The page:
Academic journal article The Journal of Business Communication

The Critical Contact: A Study of Recruiter Verbal Behavior during Campus Interviews

Academic journal article The Journal of Business Communication

The Critical Contact: A Study of Recruiter Verbal Behavior during Campus Interviews

Article excerpt

Employment interviews vary widely in specific form and content but essentially have three purposes: to select potential employees, to solicit potential employees, and to give potential employees information about the organization (Street, 1986). During these interviews, both applicants and employers attempt to make a good impression on one another: applicants hope to elicit job offers; employers hope to attract top-quality employees.

One specific type of employment interview is the screening interview, used extensively by mid-sized to large organizations to attract and screen high quality prospective employees from university campuses. Screening interviews often result in follow-up interviews and subsequent employment. In fact, Ralston and Brady (1994) estimate that fifty percent of all managers and professionals with fewer than three years of work experience on entry are selected through a process that begins with a screening interview. These interviews are expensive, however. The average cost to the employing institution of attracting and selecting one of these new employees in the mid-1990s was over $2000 (Ralston & Brady). Screening interviews are frequently the first contact between an employing institution and a prospective employee. Clearly, research that identifies factors contributing to successful screening interviews (i.e., attracting top-quality applicants) would be of practical use to business and industry.

Several authors have found that recruiter behavior affects applicants' perceptions of the company (Ham & Thornton, 1985; Harris, 1989; Rynes & Miller, 1983; Rynes, Heneman, & Schwab, 1980). A framework used to conceptualize this behavioral influence is critical contacts theory (Harn & Thornton; Ralston & Brady, 1994). Critical contacts theory suggests that "applicants are . . . influenced by what transpires during interviews and, in particular, by the characteristics of organizational representatives" (Ralston & Brady, p. 63). Some researchers have argued that critical contacts theory is a particularly appropriate framework for conceptualizing campus recruiting (Arvey & Campion, 1982; Dipboye, 1992, Harris, 1989; Rynes, 1990), because students have limited information about and contact with potential employers and therefore may be especially likely to be influenced by the recruiter. Research done from this perspective indicates that applicants may view the recruiter as a salient representative of the company and use the recruiter's behavior as a model of what to expect from the organization (Turban & Dougherty, 1992; Rynes et al., 1980). In one study, "applicant perceptions of recruiter behaviors [were] the strongest predictors of attraction to firms" (Turban & Dougherty, p. 760). Rynes et al. found that recruitment experiences and recruiters were second only to job characteristics in their impact, both positive and negative, on applicant perceptions of "fit" with the company. They also found that "negative recruitment experiences were enough to completely eliminate the organization from further consideration" (p. 515).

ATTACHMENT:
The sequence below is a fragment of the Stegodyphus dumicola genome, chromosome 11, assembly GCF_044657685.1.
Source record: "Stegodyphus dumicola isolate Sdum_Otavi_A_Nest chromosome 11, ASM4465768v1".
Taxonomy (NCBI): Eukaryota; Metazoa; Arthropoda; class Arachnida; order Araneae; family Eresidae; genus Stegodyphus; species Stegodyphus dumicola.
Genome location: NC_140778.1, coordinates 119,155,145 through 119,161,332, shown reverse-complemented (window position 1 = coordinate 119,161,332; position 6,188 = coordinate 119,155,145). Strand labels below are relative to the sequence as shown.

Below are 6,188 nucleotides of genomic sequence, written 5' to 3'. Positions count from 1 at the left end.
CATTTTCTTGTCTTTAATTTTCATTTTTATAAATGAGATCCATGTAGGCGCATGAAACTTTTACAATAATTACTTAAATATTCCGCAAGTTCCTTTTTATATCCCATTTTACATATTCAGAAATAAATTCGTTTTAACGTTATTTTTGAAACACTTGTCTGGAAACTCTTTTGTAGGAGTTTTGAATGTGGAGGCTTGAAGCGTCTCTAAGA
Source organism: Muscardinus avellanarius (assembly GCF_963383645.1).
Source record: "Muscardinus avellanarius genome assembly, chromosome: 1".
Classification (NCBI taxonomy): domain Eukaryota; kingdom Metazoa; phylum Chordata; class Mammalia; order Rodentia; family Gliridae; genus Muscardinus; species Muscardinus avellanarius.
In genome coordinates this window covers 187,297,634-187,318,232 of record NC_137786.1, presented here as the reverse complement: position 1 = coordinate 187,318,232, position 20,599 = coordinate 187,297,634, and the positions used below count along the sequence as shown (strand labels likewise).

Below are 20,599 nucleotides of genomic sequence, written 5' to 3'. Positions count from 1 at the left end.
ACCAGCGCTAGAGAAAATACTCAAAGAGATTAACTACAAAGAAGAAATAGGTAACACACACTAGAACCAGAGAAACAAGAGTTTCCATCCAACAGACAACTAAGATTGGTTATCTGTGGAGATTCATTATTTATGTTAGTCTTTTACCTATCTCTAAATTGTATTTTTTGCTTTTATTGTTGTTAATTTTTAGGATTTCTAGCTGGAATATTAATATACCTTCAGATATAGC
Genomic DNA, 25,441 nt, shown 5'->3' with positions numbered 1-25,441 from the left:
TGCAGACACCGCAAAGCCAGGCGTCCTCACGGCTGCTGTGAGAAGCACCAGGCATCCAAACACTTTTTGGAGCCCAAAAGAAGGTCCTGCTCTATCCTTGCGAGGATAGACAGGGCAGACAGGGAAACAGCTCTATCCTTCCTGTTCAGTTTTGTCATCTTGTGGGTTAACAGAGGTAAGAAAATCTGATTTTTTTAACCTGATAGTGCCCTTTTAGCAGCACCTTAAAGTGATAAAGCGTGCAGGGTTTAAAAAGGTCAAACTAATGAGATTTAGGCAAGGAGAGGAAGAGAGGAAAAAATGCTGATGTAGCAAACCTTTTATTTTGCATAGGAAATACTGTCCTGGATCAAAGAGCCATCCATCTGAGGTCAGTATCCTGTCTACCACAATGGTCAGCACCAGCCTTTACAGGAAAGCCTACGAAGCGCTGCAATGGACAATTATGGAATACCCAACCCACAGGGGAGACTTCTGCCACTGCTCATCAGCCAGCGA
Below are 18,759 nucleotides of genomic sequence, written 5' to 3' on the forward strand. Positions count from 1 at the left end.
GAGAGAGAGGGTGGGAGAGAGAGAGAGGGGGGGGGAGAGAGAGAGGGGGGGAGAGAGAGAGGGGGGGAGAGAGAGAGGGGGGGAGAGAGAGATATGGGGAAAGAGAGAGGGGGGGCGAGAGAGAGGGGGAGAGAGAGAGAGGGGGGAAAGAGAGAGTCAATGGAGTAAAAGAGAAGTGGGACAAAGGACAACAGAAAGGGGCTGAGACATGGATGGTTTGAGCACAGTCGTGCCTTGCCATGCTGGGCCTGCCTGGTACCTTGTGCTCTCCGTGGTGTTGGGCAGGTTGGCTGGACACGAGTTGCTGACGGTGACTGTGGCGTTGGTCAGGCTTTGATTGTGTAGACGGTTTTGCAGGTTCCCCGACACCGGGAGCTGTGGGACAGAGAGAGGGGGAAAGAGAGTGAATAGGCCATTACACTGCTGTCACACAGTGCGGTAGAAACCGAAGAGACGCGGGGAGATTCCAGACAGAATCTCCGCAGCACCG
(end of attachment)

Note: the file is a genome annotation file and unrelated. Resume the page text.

If recruiter behavior influences applicants' perceptions of the company, what specific recruiter behaviors have the most positive impact on applicants? Social influence theory (Strong, 1968) suggests that when an agent has interpersonal influence (as the recruiter may have), certain behaviors by the agent will increase that agent's influence. Agent behaviors that exhibit expertness (e.g., competence), social attractiveness (e.g., likeability, warmth), and trustworthiness (e.g., credibility) are expected to positively influence the receiver and give the agent more power or influence over the receiver. Social influence constructs are very similar to the "positive regard" concepts in counseling research (e.g., Egan, 1990). Like "you-attitude" (e.g., Reinsch, 1979; Shelby, 1988; Shelby & Reinsch, 1995), they can cause the receiver to view the sender more positively. …

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